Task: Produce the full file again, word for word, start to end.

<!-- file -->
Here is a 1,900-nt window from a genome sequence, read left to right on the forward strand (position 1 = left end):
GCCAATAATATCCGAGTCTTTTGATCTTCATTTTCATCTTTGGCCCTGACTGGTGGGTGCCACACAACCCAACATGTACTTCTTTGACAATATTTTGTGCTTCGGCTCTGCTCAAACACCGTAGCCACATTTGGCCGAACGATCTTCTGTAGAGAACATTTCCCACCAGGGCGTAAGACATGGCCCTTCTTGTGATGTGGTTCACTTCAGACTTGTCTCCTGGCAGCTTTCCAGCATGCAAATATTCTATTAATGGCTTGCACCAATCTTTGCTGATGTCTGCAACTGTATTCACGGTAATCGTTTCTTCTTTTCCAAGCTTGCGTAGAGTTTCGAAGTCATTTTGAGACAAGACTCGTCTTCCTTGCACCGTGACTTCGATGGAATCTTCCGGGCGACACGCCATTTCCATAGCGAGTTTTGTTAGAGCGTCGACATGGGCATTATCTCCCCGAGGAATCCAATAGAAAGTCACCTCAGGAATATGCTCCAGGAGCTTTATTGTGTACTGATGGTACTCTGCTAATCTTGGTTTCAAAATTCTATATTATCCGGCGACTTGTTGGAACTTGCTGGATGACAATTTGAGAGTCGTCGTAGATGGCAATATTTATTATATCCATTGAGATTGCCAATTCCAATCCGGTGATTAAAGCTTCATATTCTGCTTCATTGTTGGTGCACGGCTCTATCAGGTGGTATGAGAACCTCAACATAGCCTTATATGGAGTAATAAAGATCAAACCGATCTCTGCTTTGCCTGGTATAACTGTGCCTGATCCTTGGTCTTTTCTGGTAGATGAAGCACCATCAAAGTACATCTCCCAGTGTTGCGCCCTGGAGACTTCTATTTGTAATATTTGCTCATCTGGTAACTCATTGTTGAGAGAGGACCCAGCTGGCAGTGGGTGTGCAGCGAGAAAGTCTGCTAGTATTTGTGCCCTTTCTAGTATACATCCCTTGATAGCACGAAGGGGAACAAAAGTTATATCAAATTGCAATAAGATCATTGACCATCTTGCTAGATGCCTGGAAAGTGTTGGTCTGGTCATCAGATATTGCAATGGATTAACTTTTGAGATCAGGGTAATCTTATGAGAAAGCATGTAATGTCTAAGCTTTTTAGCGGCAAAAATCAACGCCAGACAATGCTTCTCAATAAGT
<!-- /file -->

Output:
Here is a 1,900-nt window from a genome sequence, read left to right on the forward strand (position 1 = left end):
GCCAATAATATCCGAGTCTTTTGATCTTCATTTTCATCTTTGGCCCTGACTGGTGGGTGCCACACAACCCAACATGTACTTCTTTGACAATATTTTGTGCTTCGGCTCTGCTCAAACACCGTAGCCACATTTGGCCGAACGATCTTCTGTAGAGAACATTTCCCACCAGGGCGTAAGACATGGCCCTTCTTGTGATGTGGTTCACTTCAGACTTGTCTCCTGGCAGCTTTCCAGCATGCAAATATTCTATTAATGGCTTGCACCAATCTTTGCTGATGTCTGCAACTGTATTCACGGTAATCGTTTCTTCTTTTCCAAGCTTGCGTAGAGTTTCGAAGTCATTTTGAGACAAGACTCGTCTTCCTTGCACCGTGACTTCGATGGAATCTTCCGGGCGACACGCCATTTCCATAGCGAGTTTTGTTAGAGCGTCGACATGGGCATTATCTCCCCGAGGAATCCAATAGAAAGTCACCTCAGGAATATGCTCCAGGAGCTTTATTGTGTACTGATGGTACTCTGCTAATCTTGGTTTCAAAATTCTATATTATCCGGCGACTTGTTGGAACTTGCTGGATGACAATTTGAGAGTCGTCGTAGATGGCAATATTTATTATATCCATTGAGATTGCCAATTCCAATCCGGTGATTAAAGCTTCATATTCTGCTTCATTGTTGGTGCACGGCTCTATCAGGTGGTATGAGAACCTCAACATAGCCTTATATGGAGTAATAAAGATCAAACCGATCTCTGCTTTGCCTGGTATAACTGTGCCTGATCCTTGGTCTTTTCTGGTAGATGAAGCACCATCAAAGTACATCTCCCAGTGTTGCGCCCTGGAGACTTCTATTTGTAATATTTGCTCATCTGGTAACTCATTGTTGAGAGAGGACCCAGCTGGCAGTGGGTGTGCAGCGAGAAAGTCTGCTAGTATTTGTGCCCTTTCTAGTATACATCCCTTGATAGCACGAAGGGGAACAAAAGTTATATCAAATTGCAATAAGATCATTGACCATCTTGCTAGATGCCTGGAAAGTGTTGGTCTGGTCATCAGATATTGCAATGGATTAACTTTTGAGATCAGGGTAATCTTATGAGAAAGCATGTAATGTCTAAGCTTTTTAGCGGCAAAAATCAACGCCAGACAATGCTTCTCAATAAGT